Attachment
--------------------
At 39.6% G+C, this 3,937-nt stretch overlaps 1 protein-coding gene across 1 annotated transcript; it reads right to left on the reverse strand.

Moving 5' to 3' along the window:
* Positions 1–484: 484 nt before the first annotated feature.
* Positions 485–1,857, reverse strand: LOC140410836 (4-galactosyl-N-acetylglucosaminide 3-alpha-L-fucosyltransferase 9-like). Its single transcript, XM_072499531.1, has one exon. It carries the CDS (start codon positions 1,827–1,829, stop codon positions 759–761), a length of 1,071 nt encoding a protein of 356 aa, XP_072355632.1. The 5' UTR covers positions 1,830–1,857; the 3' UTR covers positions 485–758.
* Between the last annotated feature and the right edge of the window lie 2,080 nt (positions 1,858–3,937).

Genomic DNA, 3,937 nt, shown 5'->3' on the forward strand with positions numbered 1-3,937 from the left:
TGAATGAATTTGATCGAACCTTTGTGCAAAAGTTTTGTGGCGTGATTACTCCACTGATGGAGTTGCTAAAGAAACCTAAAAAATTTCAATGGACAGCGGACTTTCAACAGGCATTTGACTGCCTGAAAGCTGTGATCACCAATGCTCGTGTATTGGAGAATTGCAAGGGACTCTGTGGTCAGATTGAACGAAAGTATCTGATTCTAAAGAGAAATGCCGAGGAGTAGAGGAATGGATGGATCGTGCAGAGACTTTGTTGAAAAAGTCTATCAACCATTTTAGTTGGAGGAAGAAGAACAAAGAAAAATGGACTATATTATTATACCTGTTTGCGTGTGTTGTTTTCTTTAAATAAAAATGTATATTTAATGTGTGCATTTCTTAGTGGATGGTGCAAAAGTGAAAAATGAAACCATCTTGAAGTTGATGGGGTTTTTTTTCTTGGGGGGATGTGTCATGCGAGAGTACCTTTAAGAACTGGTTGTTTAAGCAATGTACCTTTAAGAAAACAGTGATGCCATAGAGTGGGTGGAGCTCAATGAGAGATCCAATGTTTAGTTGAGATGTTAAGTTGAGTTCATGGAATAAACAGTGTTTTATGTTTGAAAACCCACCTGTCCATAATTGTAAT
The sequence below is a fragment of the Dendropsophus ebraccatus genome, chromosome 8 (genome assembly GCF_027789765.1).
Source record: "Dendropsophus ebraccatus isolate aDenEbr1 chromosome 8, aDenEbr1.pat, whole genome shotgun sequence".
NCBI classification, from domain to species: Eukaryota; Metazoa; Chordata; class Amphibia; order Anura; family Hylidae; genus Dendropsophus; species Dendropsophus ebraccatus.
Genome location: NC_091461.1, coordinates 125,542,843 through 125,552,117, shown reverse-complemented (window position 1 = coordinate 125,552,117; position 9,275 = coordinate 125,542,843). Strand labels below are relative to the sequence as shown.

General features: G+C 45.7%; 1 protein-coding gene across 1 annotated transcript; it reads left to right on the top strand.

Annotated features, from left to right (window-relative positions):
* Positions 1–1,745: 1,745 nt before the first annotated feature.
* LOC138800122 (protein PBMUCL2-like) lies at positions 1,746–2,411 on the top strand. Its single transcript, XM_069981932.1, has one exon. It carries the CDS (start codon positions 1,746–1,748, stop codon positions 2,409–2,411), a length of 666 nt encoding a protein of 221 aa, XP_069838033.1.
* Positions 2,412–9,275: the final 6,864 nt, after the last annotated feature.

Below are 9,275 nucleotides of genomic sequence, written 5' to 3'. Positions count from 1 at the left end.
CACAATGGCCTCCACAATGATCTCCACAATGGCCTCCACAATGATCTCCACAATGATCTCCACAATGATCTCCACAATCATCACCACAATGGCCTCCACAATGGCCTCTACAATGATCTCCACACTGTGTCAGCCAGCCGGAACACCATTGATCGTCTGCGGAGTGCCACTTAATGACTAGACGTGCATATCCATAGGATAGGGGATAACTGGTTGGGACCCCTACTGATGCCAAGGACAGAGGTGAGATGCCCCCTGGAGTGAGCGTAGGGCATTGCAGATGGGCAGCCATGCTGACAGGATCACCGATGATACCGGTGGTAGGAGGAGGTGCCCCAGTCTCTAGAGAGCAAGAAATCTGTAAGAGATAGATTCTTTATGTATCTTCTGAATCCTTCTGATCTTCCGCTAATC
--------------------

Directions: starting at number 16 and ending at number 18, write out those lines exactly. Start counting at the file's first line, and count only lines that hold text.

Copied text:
* Positions 2,412–9,275: the final 6,864 nt, after the last annotated feature.

Below are 9,275 nucleotides of genomic sequence, written 5' to 3'. Positions count from 1 at the left end.
CACAATGGCCTCCACAATGATCTCCACAATGGCCTCCACAATGATCTCCACAATGATCTCCACAATGATCTCCACAATCATCACCACAATGGCCTCCACAATGGCCTCTACAATGATCTCCACACTGTGTCAGCCAGCCGGAACACCATTGATCGTCTGCGGAGTGCCACTTAATGACTAGACGTGCATATCCATAGGATAGGGGATAACTGGTTGGGACCCCTACTGATGCCAAGGACAGAGGTGAGATGCCCCCTGGAGTGAGCGTAGGGCATTGCAGATGGGCAGCCATGCTGACAGGATCACCGATGATACCGGTGGTAGGAGGAGGTGCCCCAGTCTCTAGAGAGCAAGAAATCTGTAAGAGATAGATTCTTTATGTATCTTCTGAATCCTTCTGATCTTCCGCTAATC